Bio from our trip/Expedition:
"Hi! I'm Sofi, the founder of Expedition Subsahara, a social connection that began as a tiny seed — a dream — and that we’re working to grow into something beautiful.
Originally from Senegal, West Africa, I came to the United States because my mom wanted me to have a bright future. She thought the best chance for me to thrive was for me to get a quality education. While there are schools in Senegal, there are a lot of gaps in education and it’s not always a priority for young girls to attend or finish school. The average household in Senegal makes $100 a month and for a lot of families, there’s simply no extra money to send their children to school.
When I first came to America, I realized that Africans have a misconception of what America is like: think big houses, fancy cars and lots of cash. I basically thought America was Hollywood. And now that I’ve lived here half of my life, I know that Americans also have a misconception of what Africa is like. Though Africa is a continent of diverse countries, sometimes they get lumped in the same stereotype. People have asked if I lived in a hut, had a lion as a pet, or if there are streets where I grew up (no, no, although that would be cool, and yes). I’m privileged to understand these cultural misunderstandings. Neither Americans perceptions of Africa nor Africans perception of America are truths, but there are hints of truth in each. There are advantages to America, just as there are advantages to living in Africa. My mom knew my educational advantage would be here. An American degree means something to the rest of the world.
I understand now that if you take a single stereotype and make it THE story for an entire people, you’re doing a disservice to the world. It creates conflict when instead of investing in understanding one another’s stories, we focus only on the story we know. It makes it hard to empathize with other cultures and people. Every culture is made out of a million stories. Each country’s story is complex.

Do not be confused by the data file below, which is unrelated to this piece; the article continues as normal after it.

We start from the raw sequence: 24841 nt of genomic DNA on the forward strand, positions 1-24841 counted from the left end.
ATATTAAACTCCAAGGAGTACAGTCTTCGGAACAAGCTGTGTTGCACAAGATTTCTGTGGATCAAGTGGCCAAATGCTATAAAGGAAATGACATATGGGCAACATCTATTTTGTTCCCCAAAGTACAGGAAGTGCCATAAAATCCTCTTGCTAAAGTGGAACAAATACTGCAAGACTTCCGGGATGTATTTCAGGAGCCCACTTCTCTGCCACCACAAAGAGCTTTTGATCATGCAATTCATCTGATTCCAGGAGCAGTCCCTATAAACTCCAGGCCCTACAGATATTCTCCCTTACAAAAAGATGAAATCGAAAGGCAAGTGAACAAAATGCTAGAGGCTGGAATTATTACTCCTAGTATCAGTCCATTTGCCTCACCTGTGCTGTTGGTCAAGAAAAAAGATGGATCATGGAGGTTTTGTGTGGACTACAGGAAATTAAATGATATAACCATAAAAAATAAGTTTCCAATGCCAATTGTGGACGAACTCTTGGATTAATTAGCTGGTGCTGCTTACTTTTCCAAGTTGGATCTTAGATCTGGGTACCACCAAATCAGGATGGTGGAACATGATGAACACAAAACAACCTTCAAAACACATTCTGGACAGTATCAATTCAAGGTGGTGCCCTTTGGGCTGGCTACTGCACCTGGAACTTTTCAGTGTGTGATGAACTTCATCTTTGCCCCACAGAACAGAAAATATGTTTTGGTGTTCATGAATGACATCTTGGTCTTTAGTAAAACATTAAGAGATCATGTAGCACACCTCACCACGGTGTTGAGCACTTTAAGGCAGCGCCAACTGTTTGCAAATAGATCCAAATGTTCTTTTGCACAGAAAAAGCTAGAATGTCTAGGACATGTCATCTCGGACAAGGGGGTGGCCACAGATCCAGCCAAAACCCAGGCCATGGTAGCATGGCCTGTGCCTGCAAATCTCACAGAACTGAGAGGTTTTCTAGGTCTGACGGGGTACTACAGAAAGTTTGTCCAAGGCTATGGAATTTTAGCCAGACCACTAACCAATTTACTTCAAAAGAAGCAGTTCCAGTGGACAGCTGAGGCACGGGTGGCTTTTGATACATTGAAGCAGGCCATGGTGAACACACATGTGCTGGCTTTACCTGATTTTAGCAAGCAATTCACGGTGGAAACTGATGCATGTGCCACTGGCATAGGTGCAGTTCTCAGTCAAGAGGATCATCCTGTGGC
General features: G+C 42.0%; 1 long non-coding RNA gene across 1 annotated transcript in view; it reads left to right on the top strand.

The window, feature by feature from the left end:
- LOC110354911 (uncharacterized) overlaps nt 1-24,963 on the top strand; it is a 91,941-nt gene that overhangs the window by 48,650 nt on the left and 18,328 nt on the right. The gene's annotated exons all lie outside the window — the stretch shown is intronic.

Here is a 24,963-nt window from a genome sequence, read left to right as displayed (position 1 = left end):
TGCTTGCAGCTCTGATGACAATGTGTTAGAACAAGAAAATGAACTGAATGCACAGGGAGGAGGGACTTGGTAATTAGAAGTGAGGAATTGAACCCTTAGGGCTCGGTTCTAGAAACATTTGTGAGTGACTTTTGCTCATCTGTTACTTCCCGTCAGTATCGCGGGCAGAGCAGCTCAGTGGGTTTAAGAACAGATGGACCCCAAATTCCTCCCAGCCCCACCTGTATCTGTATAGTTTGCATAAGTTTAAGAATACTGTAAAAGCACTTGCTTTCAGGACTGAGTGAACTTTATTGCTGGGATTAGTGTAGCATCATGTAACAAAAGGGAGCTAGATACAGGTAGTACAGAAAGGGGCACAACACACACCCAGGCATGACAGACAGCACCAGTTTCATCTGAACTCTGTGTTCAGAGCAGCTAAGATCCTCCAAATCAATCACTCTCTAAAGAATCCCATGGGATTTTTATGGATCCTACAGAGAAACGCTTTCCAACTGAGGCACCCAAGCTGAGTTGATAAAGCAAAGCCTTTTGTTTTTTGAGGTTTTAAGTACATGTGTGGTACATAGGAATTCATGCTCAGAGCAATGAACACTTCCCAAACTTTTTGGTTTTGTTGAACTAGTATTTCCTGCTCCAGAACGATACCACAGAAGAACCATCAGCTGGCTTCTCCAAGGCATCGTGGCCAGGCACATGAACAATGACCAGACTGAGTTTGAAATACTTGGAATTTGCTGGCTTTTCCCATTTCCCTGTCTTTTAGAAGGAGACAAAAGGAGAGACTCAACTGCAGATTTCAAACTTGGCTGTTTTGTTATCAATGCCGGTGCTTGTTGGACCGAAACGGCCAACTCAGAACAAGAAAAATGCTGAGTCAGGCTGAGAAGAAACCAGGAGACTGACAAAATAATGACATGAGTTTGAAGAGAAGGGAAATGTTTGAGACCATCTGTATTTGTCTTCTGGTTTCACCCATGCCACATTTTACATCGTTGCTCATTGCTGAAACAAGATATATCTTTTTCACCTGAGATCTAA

It is our goal at Expedition Subsahara to create a space where we can connect cultures in a way that’s respectful to all. We want to expand dialog to increase understanding and empathy. Connecting cultures starts with being introduced to them. Our products are made by African artisans. No matter where you display or wear them, you’re helping start a conversation and hopefully, create a more empathetic and understanding world.
...And if all of that’s not enough, we plan on using the proceeds to build a school in Senegal. The school will benefit women like those who make our products, so that they have viable, technological knowledge to use in the modern workforce. We created Expedition Subsahara as a bridge that extends to everyone so that maybe someday our similarities matter more than our differences. And because girls education should be on an equal platform across the globe. "